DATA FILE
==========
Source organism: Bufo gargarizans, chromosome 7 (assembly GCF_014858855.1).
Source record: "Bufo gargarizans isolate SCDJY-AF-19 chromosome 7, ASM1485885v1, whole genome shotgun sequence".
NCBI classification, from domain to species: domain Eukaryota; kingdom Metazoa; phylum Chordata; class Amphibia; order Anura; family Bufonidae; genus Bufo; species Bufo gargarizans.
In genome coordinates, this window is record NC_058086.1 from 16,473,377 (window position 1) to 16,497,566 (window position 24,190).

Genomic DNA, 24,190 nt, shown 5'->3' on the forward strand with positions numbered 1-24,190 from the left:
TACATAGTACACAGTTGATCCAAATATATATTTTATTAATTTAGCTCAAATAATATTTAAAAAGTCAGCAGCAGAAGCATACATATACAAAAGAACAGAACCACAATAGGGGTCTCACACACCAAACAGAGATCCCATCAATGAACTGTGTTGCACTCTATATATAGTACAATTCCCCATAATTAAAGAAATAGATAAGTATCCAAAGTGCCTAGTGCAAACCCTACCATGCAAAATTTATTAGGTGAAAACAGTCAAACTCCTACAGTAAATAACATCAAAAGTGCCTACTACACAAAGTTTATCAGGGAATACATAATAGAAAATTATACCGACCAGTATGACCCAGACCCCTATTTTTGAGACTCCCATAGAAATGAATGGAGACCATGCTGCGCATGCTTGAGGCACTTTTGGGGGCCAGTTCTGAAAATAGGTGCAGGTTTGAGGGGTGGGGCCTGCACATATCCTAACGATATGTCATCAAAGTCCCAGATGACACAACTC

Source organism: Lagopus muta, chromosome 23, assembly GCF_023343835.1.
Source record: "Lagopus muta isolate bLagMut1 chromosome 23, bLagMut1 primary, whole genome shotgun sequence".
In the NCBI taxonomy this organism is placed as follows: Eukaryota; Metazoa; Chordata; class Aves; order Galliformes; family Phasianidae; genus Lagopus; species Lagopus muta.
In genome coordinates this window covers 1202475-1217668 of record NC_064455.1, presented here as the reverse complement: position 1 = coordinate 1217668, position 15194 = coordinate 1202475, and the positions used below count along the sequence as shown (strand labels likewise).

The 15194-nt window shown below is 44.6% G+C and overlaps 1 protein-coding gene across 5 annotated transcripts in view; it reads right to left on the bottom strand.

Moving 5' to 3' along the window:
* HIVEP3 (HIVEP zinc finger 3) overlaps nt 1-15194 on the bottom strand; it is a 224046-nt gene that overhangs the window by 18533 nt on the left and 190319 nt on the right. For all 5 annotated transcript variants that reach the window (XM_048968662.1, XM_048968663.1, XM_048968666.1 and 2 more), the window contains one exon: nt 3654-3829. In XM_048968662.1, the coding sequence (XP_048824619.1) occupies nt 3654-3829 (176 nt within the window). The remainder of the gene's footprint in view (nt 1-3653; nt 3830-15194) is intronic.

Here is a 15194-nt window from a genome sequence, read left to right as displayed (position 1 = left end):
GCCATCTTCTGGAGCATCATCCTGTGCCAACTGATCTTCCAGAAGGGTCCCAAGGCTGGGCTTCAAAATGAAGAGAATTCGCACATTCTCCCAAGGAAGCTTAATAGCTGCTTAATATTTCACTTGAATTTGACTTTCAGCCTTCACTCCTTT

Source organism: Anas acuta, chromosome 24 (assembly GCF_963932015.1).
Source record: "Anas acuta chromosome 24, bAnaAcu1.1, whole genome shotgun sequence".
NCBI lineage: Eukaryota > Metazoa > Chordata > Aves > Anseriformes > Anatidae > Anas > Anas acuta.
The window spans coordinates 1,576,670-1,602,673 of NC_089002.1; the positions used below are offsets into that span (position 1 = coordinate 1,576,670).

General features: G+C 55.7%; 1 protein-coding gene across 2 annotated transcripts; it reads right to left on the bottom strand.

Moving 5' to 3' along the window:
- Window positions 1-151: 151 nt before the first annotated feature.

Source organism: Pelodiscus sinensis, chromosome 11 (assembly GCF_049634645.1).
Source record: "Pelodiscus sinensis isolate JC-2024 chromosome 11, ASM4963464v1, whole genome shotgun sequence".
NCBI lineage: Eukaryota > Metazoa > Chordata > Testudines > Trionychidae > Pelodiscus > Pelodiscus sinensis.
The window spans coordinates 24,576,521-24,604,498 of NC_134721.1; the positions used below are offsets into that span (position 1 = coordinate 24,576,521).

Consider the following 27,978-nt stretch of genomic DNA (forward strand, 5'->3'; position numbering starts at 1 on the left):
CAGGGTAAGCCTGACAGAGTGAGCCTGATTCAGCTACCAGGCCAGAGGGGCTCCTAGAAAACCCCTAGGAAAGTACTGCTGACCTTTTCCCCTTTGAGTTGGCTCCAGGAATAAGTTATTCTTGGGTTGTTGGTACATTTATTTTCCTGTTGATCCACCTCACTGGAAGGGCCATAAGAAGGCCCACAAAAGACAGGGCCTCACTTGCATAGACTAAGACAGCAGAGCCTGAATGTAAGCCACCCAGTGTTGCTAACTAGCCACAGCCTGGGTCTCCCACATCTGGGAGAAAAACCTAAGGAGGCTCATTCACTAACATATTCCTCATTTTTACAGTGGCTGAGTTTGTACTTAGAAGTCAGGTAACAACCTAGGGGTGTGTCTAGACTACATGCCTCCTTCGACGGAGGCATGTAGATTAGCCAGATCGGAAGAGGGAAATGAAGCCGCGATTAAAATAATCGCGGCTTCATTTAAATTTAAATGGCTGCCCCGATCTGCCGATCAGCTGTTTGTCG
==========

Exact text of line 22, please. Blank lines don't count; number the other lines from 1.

- Window positions 1-151: 151 nt before the first annotated feature.